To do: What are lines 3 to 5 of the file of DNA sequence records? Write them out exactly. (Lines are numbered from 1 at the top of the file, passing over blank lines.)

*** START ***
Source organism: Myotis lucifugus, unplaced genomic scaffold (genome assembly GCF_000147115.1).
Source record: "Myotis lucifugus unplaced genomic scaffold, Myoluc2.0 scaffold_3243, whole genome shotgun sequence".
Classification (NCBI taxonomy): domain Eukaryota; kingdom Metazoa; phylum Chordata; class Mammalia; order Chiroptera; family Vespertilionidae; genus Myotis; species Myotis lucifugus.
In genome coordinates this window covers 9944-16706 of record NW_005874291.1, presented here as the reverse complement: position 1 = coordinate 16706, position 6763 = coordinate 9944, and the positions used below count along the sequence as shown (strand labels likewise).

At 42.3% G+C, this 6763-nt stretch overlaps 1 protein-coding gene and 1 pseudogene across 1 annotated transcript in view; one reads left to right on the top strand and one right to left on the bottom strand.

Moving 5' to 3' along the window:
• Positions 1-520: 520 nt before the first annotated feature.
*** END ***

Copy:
Classification (NCBI taxonomy): domain Eukaryota; kingdom Metazoa; phylum Chordata; class Mammalia; order Chiroptera; family Vespertilionidae; genus Myotis; species Myotis lucifugus.
In genome coordinates this window covers 9944-16706 of record NW_005874291.1, presented here as the reverse complement: position 1 = coordinate 16706, position 6763 = coordinate 9944, and the positions used below count along the sequence as shown (strand labels likewise).

At 42.3% G+C, this 6763-nt stretch overlaps 1 protein-coding gene and 1 pseudogene across 1 annotated transcript in view; one reads left to right on the top strand and one right to left on the bottom strand.